A representative for the Fed declined to comment.
Rate of interest
In their private discussions with executives, big bank executives have pointed to moves by the Fed, the Office of the Comptroller of the Currency and the Federal Deposit Insurance Corporation in 2019 — when they allowed banks with less than $700 billion in assets to exit. To recognize swings in so-called accumulated other comprehensive income in their regulatory capital.
This was meant to make the key capital ratio less volatile, but may have helped make smaller lenders more comfortable taking on the risk in their bond portfolios, as losses would be less likely to immediately threaten stock buybacks and dividends.
It definitely played out in SVB. In late 2020, the firm’s asset-liability committee received an internal recommendation to buy shorter-term bonds, according to documents seen by Bloomberg. This change will reduce the risk of large losses if interest rates rise sharply. But it will have a cost: an estimated $18 million shortfall in revenue, with another $36 million hit from there.
The officers laughed. Instead, the company continued to pour cash into high-yielding assets. This helped propel profits to a record 52% in 2021 and helped propel the firm’s valuation to over $40 billion. But as rates rise in 2022, the firm has taken more than $16 billion in unrealized losses on its bond holdings.
During the past year, some employees requested to convert the company’s balance sheet into shorter-term bonds. Repeated requests were turned down, according to a person familiar with the talks. The firm began making some rescues and selling assets late last year, but the moves proved too late.
Neither Baker nor an SVB representative responded to requests for comment.
“I have no doubt that if this bank were subject to much tighter regulation, they would not be allowed to buy long-term Treasuries and long-term debt instruments insured by the federal government — basically, mortgage-backed securities, Brad Sherman, a Democratic congressman from California, said on Sunday. “They would have been induced to buy short-term equipment and we would not have had that conversation,” he said.
Big losses weren’t unique to SVBs: At the end of last year, US banks recorded $620 billion in unrealized losses on available-for-sale and held-to-maturity portfolios, according to filings with the FDIC. But SVB’s investment portfolio had grown to 57% of its total assets. No other competitor had more than 42% among the 74 major US banks.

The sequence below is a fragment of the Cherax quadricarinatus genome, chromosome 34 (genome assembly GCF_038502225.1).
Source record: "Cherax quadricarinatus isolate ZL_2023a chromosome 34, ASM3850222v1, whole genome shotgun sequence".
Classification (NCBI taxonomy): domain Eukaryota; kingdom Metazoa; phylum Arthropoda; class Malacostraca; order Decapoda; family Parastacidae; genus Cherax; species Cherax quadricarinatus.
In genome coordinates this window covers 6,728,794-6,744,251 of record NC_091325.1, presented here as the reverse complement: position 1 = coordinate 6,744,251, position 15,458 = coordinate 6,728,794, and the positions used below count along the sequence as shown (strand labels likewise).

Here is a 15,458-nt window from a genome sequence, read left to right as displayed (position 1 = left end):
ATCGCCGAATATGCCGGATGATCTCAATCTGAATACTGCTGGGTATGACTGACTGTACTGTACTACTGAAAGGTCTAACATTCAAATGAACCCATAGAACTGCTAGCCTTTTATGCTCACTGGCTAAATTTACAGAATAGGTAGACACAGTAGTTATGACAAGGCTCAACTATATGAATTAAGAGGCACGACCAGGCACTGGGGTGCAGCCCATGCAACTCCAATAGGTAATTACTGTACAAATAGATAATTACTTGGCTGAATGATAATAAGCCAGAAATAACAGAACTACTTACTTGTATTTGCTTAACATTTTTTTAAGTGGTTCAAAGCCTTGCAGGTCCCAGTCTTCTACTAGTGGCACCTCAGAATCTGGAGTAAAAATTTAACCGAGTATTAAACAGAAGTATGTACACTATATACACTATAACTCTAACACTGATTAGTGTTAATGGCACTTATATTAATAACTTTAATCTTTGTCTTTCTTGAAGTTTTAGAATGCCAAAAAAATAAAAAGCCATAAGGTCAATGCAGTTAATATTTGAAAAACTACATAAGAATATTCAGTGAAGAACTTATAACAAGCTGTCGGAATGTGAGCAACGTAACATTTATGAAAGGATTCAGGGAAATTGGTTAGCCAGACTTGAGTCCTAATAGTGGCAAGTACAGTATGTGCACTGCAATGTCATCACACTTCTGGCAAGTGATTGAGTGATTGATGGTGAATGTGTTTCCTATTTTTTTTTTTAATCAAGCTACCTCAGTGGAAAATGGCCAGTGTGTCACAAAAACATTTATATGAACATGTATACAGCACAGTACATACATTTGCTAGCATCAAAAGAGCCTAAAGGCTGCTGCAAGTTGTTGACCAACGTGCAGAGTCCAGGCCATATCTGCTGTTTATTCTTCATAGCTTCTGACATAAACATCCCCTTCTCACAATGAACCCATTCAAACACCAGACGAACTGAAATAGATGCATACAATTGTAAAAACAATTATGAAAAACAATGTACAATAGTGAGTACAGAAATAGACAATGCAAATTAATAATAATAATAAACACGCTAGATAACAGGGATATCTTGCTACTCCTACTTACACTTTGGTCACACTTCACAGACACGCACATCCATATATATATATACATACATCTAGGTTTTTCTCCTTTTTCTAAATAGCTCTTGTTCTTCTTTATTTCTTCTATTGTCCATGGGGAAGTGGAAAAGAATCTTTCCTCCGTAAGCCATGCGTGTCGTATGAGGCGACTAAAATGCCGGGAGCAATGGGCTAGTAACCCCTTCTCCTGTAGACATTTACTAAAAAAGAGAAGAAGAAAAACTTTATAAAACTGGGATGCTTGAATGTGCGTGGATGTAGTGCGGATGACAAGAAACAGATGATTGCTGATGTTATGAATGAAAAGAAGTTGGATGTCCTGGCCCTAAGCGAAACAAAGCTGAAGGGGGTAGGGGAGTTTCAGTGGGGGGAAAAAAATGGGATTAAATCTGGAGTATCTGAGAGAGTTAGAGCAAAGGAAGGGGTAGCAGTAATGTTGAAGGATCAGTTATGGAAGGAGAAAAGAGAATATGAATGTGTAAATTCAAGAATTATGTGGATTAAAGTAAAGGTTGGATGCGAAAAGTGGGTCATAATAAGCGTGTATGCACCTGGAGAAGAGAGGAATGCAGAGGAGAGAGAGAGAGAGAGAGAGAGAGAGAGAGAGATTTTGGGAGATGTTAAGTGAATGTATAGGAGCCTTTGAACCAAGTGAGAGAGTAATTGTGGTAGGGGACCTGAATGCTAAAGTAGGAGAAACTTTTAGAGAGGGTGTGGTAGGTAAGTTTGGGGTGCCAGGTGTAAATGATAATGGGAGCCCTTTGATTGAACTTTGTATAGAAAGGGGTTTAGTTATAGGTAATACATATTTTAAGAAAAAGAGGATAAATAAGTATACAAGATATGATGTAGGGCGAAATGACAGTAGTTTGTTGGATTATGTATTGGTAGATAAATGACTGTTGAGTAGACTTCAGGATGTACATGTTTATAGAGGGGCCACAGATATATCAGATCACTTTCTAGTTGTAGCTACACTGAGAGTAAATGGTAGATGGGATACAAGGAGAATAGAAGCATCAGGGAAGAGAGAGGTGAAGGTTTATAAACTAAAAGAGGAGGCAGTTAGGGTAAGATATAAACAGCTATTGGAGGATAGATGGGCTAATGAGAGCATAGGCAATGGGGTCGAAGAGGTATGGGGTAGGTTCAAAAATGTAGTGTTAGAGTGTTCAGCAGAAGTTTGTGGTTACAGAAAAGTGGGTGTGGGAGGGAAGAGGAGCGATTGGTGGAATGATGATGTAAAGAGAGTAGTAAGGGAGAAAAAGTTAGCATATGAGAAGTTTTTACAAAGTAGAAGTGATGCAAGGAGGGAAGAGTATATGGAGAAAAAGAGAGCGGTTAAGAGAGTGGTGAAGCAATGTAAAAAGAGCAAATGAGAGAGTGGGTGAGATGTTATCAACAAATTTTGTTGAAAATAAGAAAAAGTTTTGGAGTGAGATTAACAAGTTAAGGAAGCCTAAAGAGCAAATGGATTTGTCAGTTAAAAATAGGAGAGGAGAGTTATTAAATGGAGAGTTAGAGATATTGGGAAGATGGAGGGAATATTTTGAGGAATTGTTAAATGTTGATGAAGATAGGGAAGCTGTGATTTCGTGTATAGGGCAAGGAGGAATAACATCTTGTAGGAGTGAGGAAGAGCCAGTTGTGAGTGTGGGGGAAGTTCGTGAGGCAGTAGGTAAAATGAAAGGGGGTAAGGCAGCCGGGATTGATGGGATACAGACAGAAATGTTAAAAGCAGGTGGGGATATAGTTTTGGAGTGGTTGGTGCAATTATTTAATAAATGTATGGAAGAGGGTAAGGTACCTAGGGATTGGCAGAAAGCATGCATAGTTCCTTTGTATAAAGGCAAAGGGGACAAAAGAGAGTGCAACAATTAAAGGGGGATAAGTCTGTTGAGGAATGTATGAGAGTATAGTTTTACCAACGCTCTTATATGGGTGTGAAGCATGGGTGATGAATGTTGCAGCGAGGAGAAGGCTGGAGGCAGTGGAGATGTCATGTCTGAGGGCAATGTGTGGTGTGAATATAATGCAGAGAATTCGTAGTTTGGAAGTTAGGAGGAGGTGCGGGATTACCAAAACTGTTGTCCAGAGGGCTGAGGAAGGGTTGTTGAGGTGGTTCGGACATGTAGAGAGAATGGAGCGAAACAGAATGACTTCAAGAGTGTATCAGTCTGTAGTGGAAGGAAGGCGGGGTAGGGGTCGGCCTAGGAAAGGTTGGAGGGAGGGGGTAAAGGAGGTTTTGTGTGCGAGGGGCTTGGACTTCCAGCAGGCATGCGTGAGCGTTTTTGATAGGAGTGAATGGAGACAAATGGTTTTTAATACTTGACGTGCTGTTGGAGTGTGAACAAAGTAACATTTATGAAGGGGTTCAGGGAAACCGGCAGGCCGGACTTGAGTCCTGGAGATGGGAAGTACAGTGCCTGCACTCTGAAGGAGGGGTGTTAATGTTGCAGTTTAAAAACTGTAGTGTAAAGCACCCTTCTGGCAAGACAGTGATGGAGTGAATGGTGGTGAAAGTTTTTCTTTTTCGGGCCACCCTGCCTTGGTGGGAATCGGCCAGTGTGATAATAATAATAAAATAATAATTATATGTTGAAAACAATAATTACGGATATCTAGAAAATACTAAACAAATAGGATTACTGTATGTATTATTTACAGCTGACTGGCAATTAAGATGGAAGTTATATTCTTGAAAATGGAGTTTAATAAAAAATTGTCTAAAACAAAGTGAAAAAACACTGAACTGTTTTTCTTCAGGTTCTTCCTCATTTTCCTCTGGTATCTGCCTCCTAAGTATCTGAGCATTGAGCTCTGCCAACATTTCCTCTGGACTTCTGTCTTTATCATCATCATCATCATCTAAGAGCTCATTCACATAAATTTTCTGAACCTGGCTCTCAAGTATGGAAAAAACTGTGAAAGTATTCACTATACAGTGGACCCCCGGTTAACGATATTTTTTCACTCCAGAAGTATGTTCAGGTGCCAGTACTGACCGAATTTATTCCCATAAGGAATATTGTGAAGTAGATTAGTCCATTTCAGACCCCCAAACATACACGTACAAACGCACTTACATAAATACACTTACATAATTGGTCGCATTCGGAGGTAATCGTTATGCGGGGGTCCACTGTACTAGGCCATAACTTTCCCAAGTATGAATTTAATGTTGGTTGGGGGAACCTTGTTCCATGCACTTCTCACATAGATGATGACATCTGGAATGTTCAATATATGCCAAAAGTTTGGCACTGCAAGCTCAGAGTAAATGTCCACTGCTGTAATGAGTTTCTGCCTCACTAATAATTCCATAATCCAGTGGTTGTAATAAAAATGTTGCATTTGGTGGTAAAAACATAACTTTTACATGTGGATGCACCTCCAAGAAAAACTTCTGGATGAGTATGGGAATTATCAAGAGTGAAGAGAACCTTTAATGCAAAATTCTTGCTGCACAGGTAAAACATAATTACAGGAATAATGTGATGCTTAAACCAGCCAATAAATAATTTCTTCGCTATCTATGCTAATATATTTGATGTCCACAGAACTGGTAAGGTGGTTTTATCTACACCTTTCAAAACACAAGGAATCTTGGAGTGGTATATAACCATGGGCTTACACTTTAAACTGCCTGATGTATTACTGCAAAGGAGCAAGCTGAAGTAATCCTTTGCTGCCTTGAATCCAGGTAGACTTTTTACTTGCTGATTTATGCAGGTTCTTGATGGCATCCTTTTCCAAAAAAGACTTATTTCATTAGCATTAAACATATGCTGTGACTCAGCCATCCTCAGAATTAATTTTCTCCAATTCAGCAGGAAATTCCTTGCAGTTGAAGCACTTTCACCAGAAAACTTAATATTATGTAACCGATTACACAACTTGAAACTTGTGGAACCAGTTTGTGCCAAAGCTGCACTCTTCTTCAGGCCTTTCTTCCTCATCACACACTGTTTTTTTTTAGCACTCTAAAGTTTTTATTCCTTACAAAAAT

And some banks saw it coming. JPMorgan Chase & Co initially faced pressure from investors when it did not immediately deploy additional deposits into securities, but firm executives said they would have more cash on hand if necessary.
JPMorgan had the credibility to make such a call, partly because its $48 billion investment in 2021 was the most profitable year for any US bank in history. And it spoke to a concern that sparked some regulatory rollbacks: Consumers were flocking to digital banking, and with JPMorgan and its giant rivals spending tens of billions each year on the technology, there was a fear that smaller firms simply wouldn’t. Can keep Reducing their compliance costs, the thinking went, at least gave them a better shot at running.
After last week’s fiasco, the FDIC is still figuring out what to do with SVB. The regulator tried to arrange the sale of the bank and solicited bids from potential buyers. But regulators felt the timetable was too tight before markets opened on Monday, and they instead invoked a so-called systemic-risk exception, allowing the FDIC to back SVB’s uninsured deposits. The move mitigated market shocks and the agency may still consider options to sell all or part of SVB.
There was a feeling that if a 17th bank the size of JP Morgan went down, it would not be catastrophic. But the turmoil in the tech industry and fears of contagion are calling into question that logic.
In December 2022, more than 12 years after the Dodd-Frank Act became law, SVB filed its first resolution plan with the FDIC. No one knew they would use it weeks later.
– With assistance from Craig Torres, Alison Versprill, Ed Ludlow and Mark Nickett.
(Update with comment from Biden in 12th paragraph.)